The High Performance Computing (HPC) Lab was originally created at UNBC in 2000 with $1.4M funding from CFI, the BCKDF, Silicon Graphics Incorporated, and UNBC donors. The facility was comprised of a 28 processor SGI Origin 3400 with 14 GB of memory and a lab for researcher users to access the infrastructure. 

Since June 2005, we have commissioned our new Enhanced High Performance Computing Centre that represents an investment of over $2M by the CFI, the BCKDF, Silicon Graphics Inc., and Dell. The infrastructure has substantially increased our computational capacity. The new systems include a 64 processor SGI Altix SMP machine, a 128 processor Itanium cluster, a 6 TB file server, a visualization system (GeoWall), a Dell 4 processor Windows server and 10 Dell 2 processor workstations, as well as software and other facilities.

Northern Soil and Groundwater Remediation Research Laboratory (NORREL)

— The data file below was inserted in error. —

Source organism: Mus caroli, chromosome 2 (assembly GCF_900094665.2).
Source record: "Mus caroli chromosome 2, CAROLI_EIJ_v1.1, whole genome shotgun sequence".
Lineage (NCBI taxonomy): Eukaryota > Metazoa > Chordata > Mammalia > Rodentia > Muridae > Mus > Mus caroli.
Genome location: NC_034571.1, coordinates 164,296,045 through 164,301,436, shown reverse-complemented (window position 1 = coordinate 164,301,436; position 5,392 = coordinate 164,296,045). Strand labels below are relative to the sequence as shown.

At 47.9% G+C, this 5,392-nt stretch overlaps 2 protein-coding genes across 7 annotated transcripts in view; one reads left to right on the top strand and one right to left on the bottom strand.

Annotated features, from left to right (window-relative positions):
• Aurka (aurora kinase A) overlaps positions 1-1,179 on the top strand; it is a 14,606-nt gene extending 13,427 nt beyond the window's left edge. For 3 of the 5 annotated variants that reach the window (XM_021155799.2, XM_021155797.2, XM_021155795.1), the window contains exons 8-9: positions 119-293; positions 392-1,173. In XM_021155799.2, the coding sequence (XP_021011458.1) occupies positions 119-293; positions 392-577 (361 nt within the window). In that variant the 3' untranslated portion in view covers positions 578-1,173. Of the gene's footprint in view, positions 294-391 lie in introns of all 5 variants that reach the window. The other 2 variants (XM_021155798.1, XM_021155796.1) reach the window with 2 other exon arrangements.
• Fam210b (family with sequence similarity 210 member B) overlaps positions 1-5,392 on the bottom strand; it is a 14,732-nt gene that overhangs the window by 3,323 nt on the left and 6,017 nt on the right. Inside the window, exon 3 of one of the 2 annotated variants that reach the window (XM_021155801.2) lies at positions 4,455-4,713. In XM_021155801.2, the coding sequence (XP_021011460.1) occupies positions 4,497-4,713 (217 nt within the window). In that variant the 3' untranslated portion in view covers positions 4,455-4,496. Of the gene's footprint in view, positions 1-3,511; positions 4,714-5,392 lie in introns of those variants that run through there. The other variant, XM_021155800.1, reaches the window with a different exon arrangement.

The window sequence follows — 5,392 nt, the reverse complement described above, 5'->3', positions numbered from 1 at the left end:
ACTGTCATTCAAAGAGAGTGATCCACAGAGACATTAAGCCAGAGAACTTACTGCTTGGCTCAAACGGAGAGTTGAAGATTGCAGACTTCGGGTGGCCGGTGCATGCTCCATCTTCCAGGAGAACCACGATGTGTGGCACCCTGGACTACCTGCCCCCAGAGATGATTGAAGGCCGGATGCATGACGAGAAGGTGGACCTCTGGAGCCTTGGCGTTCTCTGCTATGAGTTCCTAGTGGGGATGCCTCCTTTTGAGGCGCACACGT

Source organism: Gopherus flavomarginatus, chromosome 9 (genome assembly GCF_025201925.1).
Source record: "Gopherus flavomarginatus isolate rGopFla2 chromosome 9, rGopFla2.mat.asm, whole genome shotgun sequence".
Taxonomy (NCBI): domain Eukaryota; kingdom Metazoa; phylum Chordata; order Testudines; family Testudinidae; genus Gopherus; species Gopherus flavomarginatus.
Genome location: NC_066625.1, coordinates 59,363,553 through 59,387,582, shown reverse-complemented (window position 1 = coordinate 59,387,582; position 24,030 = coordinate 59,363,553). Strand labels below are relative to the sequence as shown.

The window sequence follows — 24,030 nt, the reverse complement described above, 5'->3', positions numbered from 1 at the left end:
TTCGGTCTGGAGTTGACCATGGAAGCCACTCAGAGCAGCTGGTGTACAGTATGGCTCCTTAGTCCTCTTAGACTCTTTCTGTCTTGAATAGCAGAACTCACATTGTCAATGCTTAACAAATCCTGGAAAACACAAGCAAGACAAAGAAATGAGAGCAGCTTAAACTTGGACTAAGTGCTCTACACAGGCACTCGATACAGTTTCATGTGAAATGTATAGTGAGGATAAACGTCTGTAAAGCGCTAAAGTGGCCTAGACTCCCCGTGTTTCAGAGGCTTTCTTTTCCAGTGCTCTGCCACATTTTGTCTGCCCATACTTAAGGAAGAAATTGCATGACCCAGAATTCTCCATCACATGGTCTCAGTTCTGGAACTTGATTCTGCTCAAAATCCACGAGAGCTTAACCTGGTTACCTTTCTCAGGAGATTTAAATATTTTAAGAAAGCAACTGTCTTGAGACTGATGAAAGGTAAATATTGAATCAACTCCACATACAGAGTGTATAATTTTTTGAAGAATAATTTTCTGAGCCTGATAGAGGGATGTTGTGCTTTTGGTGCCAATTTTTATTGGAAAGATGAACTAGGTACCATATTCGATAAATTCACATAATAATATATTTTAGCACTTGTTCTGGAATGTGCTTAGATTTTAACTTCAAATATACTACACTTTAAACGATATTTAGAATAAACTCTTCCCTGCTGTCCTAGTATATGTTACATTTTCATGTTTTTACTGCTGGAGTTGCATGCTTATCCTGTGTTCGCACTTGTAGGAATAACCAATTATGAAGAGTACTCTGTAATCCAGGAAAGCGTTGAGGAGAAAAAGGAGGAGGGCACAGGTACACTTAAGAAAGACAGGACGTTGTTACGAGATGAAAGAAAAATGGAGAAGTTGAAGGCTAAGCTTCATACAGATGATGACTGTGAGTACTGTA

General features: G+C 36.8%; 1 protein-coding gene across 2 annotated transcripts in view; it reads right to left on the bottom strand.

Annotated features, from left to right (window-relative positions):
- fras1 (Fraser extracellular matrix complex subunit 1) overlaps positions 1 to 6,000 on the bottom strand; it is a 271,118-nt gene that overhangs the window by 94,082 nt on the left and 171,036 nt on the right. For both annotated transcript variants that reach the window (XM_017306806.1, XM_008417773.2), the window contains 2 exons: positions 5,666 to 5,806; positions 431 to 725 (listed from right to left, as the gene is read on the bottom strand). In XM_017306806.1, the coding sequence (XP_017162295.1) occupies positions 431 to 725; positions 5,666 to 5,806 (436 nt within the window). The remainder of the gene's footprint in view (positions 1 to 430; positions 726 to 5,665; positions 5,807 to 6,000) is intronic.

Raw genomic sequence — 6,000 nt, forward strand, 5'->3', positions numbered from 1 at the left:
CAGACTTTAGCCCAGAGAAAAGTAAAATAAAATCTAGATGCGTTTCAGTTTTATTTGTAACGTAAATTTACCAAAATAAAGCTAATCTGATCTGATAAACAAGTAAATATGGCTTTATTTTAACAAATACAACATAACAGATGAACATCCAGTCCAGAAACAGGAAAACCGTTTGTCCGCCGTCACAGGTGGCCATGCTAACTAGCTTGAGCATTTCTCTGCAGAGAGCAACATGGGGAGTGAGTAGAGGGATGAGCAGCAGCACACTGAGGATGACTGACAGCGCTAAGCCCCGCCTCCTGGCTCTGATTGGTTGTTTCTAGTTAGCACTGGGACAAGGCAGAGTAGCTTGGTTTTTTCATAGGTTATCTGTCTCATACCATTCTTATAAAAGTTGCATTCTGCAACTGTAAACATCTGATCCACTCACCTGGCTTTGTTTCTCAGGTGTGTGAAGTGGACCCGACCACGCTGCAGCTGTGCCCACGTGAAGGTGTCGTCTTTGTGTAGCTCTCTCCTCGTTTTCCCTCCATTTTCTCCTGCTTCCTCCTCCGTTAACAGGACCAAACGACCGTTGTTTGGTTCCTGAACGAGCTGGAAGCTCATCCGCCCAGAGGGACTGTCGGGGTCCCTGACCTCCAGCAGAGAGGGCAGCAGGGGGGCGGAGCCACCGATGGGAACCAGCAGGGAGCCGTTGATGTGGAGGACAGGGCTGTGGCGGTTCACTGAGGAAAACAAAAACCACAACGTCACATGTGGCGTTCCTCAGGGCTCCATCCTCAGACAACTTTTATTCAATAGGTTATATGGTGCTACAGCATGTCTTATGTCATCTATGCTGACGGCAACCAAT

Principal Investigator: Dr. Jianbing Li with Dr. Joselito Arocena, Dr. Liang Chen, Dr. Michael Rutherford and Dr. Ronald Thring. 

The Northern Soil and Groundwater Remediation Research Laboratory (NORREL) project was approved by CFI in July 2005 and by BCKDF in August 2005. After purchasing/manufacturing of the equipment and renovation of the laboratory, NORREL became operational in May 2006.

As the first comprehensive facility for soil/groundwater remediation studies in the region, NORREL will help researchers at UNBC conduct fundamental and innovative experimental and modeling studies in the field of soil and groundwater remediation. These studies will include examining contaminant transport in subsurface soils and water under various conditions, testing existing remediation protocols, conducting simulation of remediation processes, and exploring innovative remediation procedures with particular emphasis on cold climate remediation technologies.

Other CFI/BCKDF-Funded Equipment

Monitoring Extreme Climate and Hydrometeorological Events (MECHE)

Principal Investigators: Drs. Stephen Déry and Julie Thériault